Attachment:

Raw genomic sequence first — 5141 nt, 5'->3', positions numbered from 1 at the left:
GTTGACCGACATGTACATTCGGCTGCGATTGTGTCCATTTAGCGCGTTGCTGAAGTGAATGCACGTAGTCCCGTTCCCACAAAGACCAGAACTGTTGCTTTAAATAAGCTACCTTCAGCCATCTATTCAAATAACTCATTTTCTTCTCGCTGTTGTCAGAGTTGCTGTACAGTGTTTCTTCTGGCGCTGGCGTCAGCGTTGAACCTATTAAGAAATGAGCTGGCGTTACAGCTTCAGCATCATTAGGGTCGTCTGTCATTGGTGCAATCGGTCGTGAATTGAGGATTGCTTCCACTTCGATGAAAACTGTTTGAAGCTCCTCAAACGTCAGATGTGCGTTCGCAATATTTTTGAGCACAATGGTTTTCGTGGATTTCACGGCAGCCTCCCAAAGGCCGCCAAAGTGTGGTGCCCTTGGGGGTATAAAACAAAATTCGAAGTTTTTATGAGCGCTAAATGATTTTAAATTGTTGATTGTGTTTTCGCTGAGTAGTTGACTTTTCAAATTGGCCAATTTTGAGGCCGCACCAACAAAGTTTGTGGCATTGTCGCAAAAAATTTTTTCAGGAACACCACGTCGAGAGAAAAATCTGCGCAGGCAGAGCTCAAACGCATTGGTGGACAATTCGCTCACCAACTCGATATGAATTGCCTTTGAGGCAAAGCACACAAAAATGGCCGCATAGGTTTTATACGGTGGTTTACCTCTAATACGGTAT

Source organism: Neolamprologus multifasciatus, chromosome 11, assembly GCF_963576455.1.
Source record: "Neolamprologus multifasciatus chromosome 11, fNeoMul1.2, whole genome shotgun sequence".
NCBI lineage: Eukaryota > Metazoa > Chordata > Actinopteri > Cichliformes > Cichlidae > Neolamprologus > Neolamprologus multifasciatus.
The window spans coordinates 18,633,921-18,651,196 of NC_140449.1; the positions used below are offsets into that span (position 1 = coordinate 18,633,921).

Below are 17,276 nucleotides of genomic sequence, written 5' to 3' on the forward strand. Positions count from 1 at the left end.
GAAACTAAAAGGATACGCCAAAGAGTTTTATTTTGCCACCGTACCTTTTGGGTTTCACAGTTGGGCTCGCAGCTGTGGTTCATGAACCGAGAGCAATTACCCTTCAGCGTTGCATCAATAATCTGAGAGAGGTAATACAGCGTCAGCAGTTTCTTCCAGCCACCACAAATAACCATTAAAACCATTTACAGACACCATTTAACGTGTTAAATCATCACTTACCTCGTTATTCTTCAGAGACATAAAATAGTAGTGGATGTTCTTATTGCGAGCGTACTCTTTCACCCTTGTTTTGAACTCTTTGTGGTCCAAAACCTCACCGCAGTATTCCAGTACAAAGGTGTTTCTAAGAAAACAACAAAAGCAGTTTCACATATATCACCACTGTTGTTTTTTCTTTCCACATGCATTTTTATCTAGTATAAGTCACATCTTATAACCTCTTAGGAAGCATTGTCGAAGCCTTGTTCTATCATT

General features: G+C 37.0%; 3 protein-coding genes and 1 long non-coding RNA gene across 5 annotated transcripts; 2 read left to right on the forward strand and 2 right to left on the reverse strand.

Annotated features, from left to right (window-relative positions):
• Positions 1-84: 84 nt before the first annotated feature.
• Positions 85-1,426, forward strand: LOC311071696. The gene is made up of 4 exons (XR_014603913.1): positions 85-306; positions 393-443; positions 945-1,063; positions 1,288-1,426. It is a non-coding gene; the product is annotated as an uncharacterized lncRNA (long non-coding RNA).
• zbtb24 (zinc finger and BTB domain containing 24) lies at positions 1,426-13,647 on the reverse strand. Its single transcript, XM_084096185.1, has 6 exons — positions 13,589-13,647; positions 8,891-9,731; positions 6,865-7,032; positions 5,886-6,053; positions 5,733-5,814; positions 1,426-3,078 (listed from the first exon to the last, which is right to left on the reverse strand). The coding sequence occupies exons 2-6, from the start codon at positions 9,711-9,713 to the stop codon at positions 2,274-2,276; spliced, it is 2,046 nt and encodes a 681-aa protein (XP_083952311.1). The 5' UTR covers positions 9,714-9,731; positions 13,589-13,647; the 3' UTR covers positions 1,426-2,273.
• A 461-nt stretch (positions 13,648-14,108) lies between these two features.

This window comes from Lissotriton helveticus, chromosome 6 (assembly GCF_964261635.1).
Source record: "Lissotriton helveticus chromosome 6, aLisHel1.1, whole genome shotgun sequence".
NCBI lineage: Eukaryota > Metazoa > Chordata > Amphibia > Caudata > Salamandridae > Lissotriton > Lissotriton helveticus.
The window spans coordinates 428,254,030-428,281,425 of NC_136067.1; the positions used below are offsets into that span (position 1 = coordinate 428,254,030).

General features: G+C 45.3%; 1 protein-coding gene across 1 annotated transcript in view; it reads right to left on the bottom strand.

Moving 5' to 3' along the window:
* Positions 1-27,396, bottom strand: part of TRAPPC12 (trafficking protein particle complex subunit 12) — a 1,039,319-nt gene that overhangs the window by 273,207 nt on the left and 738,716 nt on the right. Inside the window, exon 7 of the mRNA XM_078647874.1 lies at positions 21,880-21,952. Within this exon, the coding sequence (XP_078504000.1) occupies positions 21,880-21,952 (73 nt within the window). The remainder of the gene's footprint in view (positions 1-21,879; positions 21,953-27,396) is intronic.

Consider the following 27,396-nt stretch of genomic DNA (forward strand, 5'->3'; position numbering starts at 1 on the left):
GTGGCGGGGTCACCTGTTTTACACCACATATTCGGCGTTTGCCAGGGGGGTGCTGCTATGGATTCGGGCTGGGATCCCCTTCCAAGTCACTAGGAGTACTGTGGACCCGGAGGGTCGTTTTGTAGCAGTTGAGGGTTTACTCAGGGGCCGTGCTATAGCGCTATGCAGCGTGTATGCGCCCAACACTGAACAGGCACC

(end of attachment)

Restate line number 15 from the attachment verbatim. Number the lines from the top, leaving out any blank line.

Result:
This window comes from Lissotriton helveticus, chromosome 6 (assembly GCF_964261635.1).